AAP Magazine #7 - Wild

Petros Kotzabasis

Greek Photographer
Petros Kotzabasis was born in Komotini, a small town in north of Greece, where he has chosen to live. He has teaching photo, to the cultural club of students of Democritos University of Thrace, since 2007.

The procedure of taking pictures has an affect on him, similar to psychoanalysis, as he says, he feels as if he is the one and only viewer of an act that takes place daily and his camera is the diary that captures, in this moving reality which surrounds us, pictures that only last for split seconds. Lines and shapes formed and get lost instantly, changing every minute and in this constant alteration and movement he works by isolating several instant expressions of real through this lens. A photo is a creation of the reality, in which there are not the spots of the world that he does not want to include in his picture. It' s the total of the thinks that the photographer has lived, others that he has read, listen or he has imagined. The power of an artist is his knowledge that, by using something real simple, such as a different composition of colours, or the change of the contrast, or the standing of a head, or the shoot from a lower angle, makes the difference between the indifferent and the genius. His pictures are spontaneous and quite personal. There are no special events in them, he searches for magic in common people of the street, his neighbors, passers-by. He believes that the everyday routine of the object is what leaves plenty of space for elements to create the "art" of photography. He takes photographs of "everyday life" on a daily basis, urged by a habit he used to have when he was little. As he describes: "Every day I used to stand on our doorstep with my grandmother and observe the street and the passers-by for hours, making up stories between us. Without exchanging a single word, we had absolute communication. That habit, as I was growing up, directed me to photography." With a canon 5D and a 35 mm lens he tries to create a photograph which possesses elements of poetry, he would call it 'visual poetry', thus intending to communicate with the viewers as he used to do with his grandmother, without explanations and messages, permitting them total freedom. His starting point is the phrase by Odysseas Elytis, the great Greek poet that says: "with lime twigs you may capture birds, yet you never capture their singing. It takes a different kind of twig...." This very singing is what he tries to capture with his photographs.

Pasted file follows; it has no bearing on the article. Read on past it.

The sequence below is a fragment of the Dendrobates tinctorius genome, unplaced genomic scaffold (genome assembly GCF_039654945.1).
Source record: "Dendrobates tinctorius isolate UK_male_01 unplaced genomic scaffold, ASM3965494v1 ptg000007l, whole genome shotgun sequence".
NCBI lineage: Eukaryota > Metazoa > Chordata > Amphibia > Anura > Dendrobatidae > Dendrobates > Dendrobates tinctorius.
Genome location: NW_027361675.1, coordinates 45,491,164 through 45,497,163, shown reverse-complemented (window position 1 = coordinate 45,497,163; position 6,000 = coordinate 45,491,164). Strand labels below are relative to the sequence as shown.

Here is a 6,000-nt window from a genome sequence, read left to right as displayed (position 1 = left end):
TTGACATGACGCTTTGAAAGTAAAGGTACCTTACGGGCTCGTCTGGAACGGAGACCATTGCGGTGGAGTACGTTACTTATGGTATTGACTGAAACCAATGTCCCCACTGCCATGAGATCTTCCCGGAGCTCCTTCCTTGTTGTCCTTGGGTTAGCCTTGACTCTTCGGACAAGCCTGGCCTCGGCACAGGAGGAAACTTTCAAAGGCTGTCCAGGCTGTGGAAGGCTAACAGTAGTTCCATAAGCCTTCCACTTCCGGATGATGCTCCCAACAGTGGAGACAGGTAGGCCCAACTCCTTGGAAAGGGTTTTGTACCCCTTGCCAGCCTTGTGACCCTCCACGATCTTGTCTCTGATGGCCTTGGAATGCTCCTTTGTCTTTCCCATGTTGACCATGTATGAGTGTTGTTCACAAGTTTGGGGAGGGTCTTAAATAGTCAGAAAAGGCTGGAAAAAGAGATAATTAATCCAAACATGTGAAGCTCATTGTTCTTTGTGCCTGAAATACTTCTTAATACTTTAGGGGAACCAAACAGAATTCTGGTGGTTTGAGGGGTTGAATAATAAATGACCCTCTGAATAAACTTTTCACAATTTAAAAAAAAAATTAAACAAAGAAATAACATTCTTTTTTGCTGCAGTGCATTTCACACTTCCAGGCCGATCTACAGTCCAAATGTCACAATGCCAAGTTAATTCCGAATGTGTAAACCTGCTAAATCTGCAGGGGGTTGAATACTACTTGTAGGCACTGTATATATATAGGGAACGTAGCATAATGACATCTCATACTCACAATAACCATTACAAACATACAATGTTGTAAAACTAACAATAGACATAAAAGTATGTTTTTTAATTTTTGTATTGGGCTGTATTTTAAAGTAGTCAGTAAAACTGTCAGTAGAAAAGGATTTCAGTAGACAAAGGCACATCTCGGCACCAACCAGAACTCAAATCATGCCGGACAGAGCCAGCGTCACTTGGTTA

All about Petros Kotzabasis:

AAP: When did you realize you wanted to be a photographer?
It’s rather hard to answer such a question as I still haven’t realized that I am a photographer. What I am doing is actually due to an urge to create and express myself. Here in Greece, you see, you are deemed a photographer if you are professionally involved with wedding photography or photojournalism.

AAP: Where did you study photography?
I haven’t actually studied photography; I am self-taught. I have come upon everything by looking up in books.

AAP:Do you have a mentor?
Strange though it may sound, I could regard as my “mentor” the distinguished Greek poet, Odysseas Elytis, Fernando Pessoa or Marcel Proust, as they help me find my way whenever I reach a deadlock.

AAP: How long have you been a photographer?
I became involved with photography in 1985 but in 1994 I reached a stalemate and for almost a decade I stopped photographing. I didn’t shoot a single photo. I couldn’t even lay my hands on the camera; not even on holidays when a tourist asked me to take a photo. Then a certain incident urged me to take it up again in 2004 and since then I keep on photographing on a daily basis. I have never seen the photos of that first phase and I dumped the films in the basement of the house I used to live at that time.

AAP: Do you remember your first shot? What was it?